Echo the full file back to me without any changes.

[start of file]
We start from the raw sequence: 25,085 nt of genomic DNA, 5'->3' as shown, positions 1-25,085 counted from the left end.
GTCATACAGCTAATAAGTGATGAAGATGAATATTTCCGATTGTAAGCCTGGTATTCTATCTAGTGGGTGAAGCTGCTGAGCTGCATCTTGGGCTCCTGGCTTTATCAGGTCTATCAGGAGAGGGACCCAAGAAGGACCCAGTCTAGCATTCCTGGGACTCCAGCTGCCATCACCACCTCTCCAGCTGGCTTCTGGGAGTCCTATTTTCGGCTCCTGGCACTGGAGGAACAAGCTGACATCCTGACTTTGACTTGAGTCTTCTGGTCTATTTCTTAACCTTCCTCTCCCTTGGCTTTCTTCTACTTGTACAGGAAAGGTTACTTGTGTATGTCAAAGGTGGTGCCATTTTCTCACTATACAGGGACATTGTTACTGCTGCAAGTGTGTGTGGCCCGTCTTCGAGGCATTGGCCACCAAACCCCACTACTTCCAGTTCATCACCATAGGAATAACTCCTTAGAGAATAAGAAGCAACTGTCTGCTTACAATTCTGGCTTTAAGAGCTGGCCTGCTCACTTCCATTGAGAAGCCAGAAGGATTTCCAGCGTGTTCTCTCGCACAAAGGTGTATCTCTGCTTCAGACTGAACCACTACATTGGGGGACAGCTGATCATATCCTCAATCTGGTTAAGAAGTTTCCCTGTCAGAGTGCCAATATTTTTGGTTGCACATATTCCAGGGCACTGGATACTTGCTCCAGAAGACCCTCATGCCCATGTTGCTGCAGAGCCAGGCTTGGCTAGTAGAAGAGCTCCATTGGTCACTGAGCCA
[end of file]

We start from the raw sequence: 25,085 nt of genomic DNA, 5'->3' as shown, positions 1-25,085 counted from the left end.
GTCATACAGCTAATAAGTGATGAAGATGAATATTTCCGATTGTAAGCCTGGTATTCTATCTAGTGGGTGAAGCTGCTGAGCTGCATCTTGGGCTCCTGGCTTTATCAGGTCTATCAGGAGAGGGACCCAAGAAGGACCCAGTCTAGCATTCCTGGGACTCCAGCTGCCATCACCACCTCTCCAGCTGGCTTCTGGGAGTCCTATTTTCGGCTCCTGGCACTGGAGGAACAAGCTGACATCCTGACTTTGACTTGAGTCTTCTGGTCTATTTCTTAACCTTCCTCTCCCTTGGCTTTCTTCTACTTGTACAGGAAAGGTTACTTGTGTATGTCAAAGGTGGTGCCATTTTCTCACTATACAGGGACATTGTTACTGCTGCAAGTGTGTGTGGCCCGTCTTCGAGGCATTGGCCACCAAACCCCACTACTTCCAGTTCATCACCATAGGAATAACTCCTTAGAGAATAAGAAGCAACTGTCTGCTTACAATTCTGGCTTTAAGAGCTGGCCTGCTCACTTCCATTGAGAAGCCAGAAGGATTTCCAGCGTGTTCTCTCGCACAAAGGTGTATCTCTGCTTCAGACTGAACCACTACATTGGGGGACAGCTGATCATATCCTCAATCTGGTTAAGAAGTTTCCCTGTCAGAGTGCCAATATTTTTGGTTGCACATATTCCAGGGCACTGGATACTTGCTCCAGAAGACCCTCATGCCCATGTTGCTGCAGAGCCAGGCTTGGCTAGTAGAAGAGCTCCATTGGTCACTGAGCCA